The Sea Duck Joint Venture (SDJV) is a conservation partnership under the North American Waterfowl Management Plan (NAWMP). Its mission is to promote the conservation of North American sea ducks by providing greater scientific knowledge and understanding of sea duck biology and ecology to support effective management. The SDJV is composed of Federal and state/provincial wildlife agencies in Canada and the U.S., as well as non-governmental organizations and other entities committed to sea duck conservation. SDJV projects are accomplished through efficient public/private partnerships and cooperative funding. The SDJV is coordinated and administered by the United States Fish and Wildlife Service (USFWS) and the Canadian Wildlife Service. Primary funding is provided to the SDJV through U.S. Congressional appropriations; some of this funding is made available through competitive grants to solicit partnerships that can address priority science needs of the SDJV. This funding opportunity is made under the authority of Fish and Wildlife Act of 1956; 16 U.S.C. 742. SDJV funding supports both the USFWS and Department of Interior (DOI) missions, and the DOI Secretary’s priorities related to conservation stewardship and protection. One of the purposes of the SDJV is to prevent further listings of sea duck species under the U.S. Endangered Species Act (ESA), as two sea duck populations are already listed as threatened in the U.S., and two are listed as species of concern under the Species at Risk Act (SARA) in Canada. Funded projects contribute sound science about sea duck populations and habitat needs that contribute to monitoring their status and addressing factors that diminish their abundance. Healthy sea duck populations support traditional harvests of sea ducks that are important for subsistence hunters in rural northern communities, and waterfowl hunting opportunities for hunters in the U.S. and Canada, particularly in coastal areas of the Atlantic, Great Lakes, and Pacific regions. In FY 2023, the SDJV will accept proposals for the following priority research needs stepped down from the broader focal areas identified in the SDJV Strategic Plan (available at http://seaduckjv.org). With this Notice of Funding Opportunity (NOFO), there is greater interest on studies that apply at larger scales than on site-specific studies at non-randomly selected locations. SDJV is also interested in projects that include objectives focusing on engagement of Indigenous communities, outreach and communication, student support, and development of new partnerships. SDJV considers the following species high priority because of the magnitude of information needs of each given an assessment of available information and predicted current/future stressors: Common Eider, King Eider, Harlequin Duck, Surf Scoter, Long-tailed Duck, White-winged Scoter, Black Scoter, and Barrow’s Goldeneye. Funded projects can focus on other sea duck species if they fit the following priority research needs, but projects on high priority species are preferred. SDJV priority research needs for FY 2023 include: Information on migratory connectivity and habitat use of sea ducks to improve survey design, harvest management, and development of conservation actions. New studies could target geographic gaps from previous satellite telemetry studies or analyze existing datasets. Priorities include, but are not limited to, large-scale projects that provide information on population delineation (Pacific vs. Atlantic) for species where populations overlap, and projects focusing on priority sea duck species, particularly Long-tailed Ducks, western Harlequin Ducks, and King Eiders. Improve the quality of data and information on sea ducks by exploring alternative protocols, improved analytical methods, or new technology. Desired products include: (a) A review of current efforts, information and technological gaps, and suggestions for future research and efforts for aerial survey methods. This would require assembling and reviewing the current methods available to automate the counting and speciation of sea ducks in aerial photographs and remotely sensed imagery, and determining the similarities, differences, strength, weaknesses, and most likely paths forward for automated counts of birds. (b) A method to integrate high-definition aerial survey data being collected at offshore wind areas throughout the Atlantic coast with sea duck monitoring priorities. (c) The development of remote tracking techniques including tags, remote sensing, and other tools that have specific applications to our other priorities. (d) The collection and integration of Indigenous Knowledge to inform broad questions about sea duck ecology and management related to SDJV priorities. Studies focused on estimating rates of fecundity (e.g., estimating breeding propensity, nesting phenology, clutch size, nest success, and/or fledging success on the breeding areas, or determining fall or winter age and sex ratios to provide an index of annual productivity) and survival (all life stages, and including harvest) of priority sea duck species. Large-scale projects focused on investigating factors that influence these demographic parameters and provide information to inform harvest estimates and population-level management decisions will be prioritized. Projects that test capture methods, occur in new areas, and/or contribute to developing cost-effective, large-scale approaches may also be considered for short-term funding Identify and characterize ecological attributes of habitat used by priority sea duck species to determine critical dependencies and vulnerabilities to anthropogenic effects and climate change. Large-scale studies, and those focused on areas where increased development/human use is anticipated, will be prioritized. Desired products include, but are not limited to: (a) estimates of energetic demands or time activity budgets for molting or wintering sea ducks to inform future estimates of landscape carrying capacity, (b) habitat suitability models for priority sea duck species; (c) evaluation and prediction of the effects of climate change on sea ducks, including changes in northern breeding areas and coastal habitats, altered phenology of life history patterns, changes in food resources and predator landscapes, and other conditions that degrade or enhance productivity and survival, (d) evaluation of the effects of wind energy and other industrial and agricultural development on sea ducks, and (e) development and testing of potential methods to reduce negative effects of industrial or agricultural development on sea ducks. Improve our understanding of the viewpoints of various stakeholders in sea duck conservation. Desired products include, but are not limited to, estimates of the size and composition of fall/winter general hunting and spring/summer subsistence harvest, an assessment of the derivation and distribution of harvest, an assessment of the values and concerns of other stakeholders, including birdwatchers, the waterfowl management community, habitat joint ventures, and other groups, and the collection and integration of Indigenous Knowledge regarding historical and current subsistence use of sea ducks. Assess the effect of changing predator communities (e.g., bald eagle, polar bear, mink, fox) on sea duck foraging behavior, breeding success, diurnal and long-term distribution patterns, and the effects of potential distribution shifts on the interpretation of survey data from long-term monitoring studies. Interested applicants are strongly encouraged to contact the SDJV Coordinators and JV associates in advance of submitting proposals to ensure that they understand the specific nature of the issues and consider advice on previous scientific work. More information on the SDJV’s previous work, strategies, and priorities is outlined in plans, reports, and products archived at http://seaduckjv.org/.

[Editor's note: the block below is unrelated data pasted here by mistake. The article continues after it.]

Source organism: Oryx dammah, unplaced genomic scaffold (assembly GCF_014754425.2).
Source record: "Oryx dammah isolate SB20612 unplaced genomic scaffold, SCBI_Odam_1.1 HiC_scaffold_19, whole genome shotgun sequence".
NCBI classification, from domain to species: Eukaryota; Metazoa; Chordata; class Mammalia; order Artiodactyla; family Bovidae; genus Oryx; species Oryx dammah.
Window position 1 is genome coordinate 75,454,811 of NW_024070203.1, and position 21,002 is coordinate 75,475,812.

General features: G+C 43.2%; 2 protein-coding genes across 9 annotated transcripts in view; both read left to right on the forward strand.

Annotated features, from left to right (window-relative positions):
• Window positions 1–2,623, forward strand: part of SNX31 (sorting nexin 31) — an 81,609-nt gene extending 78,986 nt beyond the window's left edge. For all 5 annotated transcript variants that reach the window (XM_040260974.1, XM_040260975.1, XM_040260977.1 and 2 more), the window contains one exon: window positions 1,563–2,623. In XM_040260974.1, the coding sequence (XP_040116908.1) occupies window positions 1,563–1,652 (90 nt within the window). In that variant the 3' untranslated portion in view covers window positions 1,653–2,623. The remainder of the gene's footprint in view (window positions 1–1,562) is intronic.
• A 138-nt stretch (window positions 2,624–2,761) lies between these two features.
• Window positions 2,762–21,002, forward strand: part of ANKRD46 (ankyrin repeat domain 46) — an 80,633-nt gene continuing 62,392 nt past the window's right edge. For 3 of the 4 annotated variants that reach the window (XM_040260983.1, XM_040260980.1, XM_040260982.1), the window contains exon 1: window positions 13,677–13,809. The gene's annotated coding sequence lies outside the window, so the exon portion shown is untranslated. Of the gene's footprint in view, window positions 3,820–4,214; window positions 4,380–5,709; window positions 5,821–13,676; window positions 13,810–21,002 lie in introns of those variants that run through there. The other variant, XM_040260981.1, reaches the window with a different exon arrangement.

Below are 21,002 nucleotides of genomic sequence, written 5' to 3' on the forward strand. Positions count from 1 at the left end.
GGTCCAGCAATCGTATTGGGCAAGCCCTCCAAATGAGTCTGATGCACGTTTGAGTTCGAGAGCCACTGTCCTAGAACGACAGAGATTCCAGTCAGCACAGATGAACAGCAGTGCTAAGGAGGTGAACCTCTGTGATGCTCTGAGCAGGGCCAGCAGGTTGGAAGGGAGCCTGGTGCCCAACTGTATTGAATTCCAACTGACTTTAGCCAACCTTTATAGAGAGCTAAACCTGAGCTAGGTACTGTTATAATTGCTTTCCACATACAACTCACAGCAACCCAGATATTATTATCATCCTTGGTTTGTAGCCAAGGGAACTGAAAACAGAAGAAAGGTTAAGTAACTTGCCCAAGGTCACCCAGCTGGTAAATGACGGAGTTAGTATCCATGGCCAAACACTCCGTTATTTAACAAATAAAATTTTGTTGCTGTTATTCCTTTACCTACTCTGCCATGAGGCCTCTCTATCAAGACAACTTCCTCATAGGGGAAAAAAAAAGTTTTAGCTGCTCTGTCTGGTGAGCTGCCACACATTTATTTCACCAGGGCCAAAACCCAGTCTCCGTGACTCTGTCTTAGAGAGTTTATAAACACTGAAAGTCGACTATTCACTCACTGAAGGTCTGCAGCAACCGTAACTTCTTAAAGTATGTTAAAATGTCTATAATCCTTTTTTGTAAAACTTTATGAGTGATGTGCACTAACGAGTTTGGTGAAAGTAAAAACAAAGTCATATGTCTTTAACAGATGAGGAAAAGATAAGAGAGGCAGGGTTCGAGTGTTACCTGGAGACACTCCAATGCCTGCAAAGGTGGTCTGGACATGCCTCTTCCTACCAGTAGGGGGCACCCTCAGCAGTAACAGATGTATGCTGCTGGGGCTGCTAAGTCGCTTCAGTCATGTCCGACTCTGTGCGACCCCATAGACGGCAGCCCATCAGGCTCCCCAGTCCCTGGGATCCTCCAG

https://www.grants.gov/web/grants/view-opportunity.html?oppId=341404